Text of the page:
The structural concerns of persistent low achievement, limited teacher and leader capacity, poor data and data inquiry infrastructures, and low expectations of students are not new phenomena but, rather, are historic conditions in urban schools. Additionally, the cultural challenges of teacher and leader perceptions about race and class as limiting conditions and producing intellectual deficiencies, and consideration of culturally responsive pedagogy in policies and practices, are bound to macrosocietal conversations of race and class.
As RtI continues to take center stage as a framework for considering equitable and consistent positive outcomes for all students, attention to these structural and cultural challenges is paramount. Teachers College Record. Boyd, D. Explaining the short careers of high-achieving teachers in schools with low-performing students. American Economic Review , 95 2. Buffum, A.
Bloomington, IN: Solution Tree. Cushman, K. Fires in the bathroom: Advice for teachers from high school students. Delpit, L. The silenced dialogue: Power and pedagogy in educating other people's children. Harvard Educational Review , 58 3 , — Other people's children: Cultural conflict in the classroom. Ferguson, R. Paying for public education: New evidence on how and why money matters. Harvard Journal on Legislation , 28, — Teachers' perceptions and expectations and the Black-White test score gap. Phillips Eds. Washington, DC: Brookings Institution.
Fine, M. Framing dropouts: Notes on the politics of an urban public high school. Gay, G. Culturally responsive teaching: Theory, research, and practice. Goldhaber, D. Journal of Human Resources , 42, — Teachers matter, but effective teacher quality policies are elusive. Fiske Eds. New York, NY: Routledge. Gordon, R. Identifying effective teachers using performance on the job. Griffith, J.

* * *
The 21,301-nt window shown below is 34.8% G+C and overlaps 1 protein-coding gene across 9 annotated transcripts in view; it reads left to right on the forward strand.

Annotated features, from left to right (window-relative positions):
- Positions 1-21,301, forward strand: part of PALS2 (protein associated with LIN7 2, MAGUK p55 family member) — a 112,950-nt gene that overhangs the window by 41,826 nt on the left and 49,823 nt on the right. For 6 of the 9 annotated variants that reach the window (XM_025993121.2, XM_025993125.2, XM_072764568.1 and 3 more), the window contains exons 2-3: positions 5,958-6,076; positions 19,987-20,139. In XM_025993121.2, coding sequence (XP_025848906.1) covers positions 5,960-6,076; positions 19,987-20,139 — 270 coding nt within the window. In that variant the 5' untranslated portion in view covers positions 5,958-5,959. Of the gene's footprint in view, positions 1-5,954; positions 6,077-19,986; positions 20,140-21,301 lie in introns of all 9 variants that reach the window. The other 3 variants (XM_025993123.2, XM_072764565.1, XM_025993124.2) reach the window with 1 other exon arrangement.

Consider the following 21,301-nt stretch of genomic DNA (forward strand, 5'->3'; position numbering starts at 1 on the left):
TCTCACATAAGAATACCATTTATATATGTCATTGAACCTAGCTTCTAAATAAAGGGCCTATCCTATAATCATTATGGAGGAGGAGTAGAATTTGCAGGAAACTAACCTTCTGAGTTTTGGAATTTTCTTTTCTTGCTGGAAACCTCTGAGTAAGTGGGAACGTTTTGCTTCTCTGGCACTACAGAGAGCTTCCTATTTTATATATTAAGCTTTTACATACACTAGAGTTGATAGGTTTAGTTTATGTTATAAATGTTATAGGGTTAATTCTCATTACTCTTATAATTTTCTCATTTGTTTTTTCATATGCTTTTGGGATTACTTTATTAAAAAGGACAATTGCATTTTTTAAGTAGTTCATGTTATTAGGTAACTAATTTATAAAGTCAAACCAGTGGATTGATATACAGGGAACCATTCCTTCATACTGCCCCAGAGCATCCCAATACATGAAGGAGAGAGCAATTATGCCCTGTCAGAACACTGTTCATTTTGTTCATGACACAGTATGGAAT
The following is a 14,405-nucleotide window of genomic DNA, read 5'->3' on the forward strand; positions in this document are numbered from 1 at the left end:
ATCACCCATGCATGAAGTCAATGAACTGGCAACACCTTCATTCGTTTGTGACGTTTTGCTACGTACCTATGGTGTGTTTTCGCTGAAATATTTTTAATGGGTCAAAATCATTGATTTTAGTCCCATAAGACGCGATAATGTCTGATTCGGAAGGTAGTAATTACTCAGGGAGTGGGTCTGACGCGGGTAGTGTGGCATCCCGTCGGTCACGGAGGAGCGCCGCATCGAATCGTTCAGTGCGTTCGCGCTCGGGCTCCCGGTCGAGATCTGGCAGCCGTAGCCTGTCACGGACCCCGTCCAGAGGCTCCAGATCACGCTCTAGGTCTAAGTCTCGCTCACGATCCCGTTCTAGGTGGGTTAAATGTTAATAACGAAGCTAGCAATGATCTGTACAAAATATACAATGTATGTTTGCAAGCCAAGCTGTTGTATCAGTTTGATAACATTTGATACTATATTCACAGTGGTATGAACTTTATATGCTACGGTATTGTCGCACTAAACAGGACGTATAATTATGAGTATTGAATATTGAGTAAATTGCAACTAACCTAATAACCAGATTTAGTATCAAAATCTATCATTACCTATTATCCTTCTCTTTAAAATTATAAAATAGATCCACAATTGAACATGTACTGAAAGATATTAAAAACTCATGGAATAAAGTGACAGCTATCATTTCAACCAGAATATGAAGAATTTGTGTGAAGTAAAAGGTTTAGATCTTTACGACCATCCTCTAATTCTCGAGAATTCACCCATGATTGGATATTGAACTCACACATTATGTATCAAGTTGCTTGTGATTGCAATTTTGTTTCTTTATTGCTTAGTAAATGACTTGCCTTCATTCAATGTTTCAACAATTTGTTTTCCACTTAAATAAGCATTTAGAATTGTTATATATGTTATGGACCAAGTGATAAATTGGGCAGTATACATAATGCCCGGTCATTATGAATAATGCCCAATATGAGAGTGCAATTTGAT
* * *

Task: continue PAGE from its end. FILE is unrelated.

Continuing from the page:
School climate as group evaluation and group consensus: Student and parent perceptions of the elementary school environment. T he Elementary School Journal , 1 , 35— Harry, B.
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Foundations for success: Case studies of how urban school systems improve student achievement. An estimated 3 to 11 percent of school-aged children meet criteria for the disorder, placing at least one child with ADHD in every American classroom Visser et al. Particularly in need of support are teachers in high-poverty urban schools, where resources are often limited.
Walter, Gouze, and Lim assessed teachers' beliefs about mental health needs of children in inner-city schools. In this study, teachers rated implementation of behavior plans and ADHD as the most important topics for in-service education. Although teachers who sought varied sources to educate themselves about mental health issues had not received either formal training or consultation on the subject, Walter and colleagues concluded that they would benefit from education, training, and consultation from mental health professionals.
Given the complex intersection between environmental factors and the neurobehavioral characteristics of ADHD, it is fitting that providing assistance to teachers would fall to school personnel with both clinical and macro systems training. However, little is known about school social workers' knowledge of ADHD and related interventions. Overall, school social work preparation has been scarcely researched, and the related literature on ADHD remains fairly conceptual.
A review of the literature yielded calls for support from school social workers in providing effective services for students with ADHD Brener et al. The latter provide some insight into the training of school social workers and the potential gaps in the graduate school curriculum.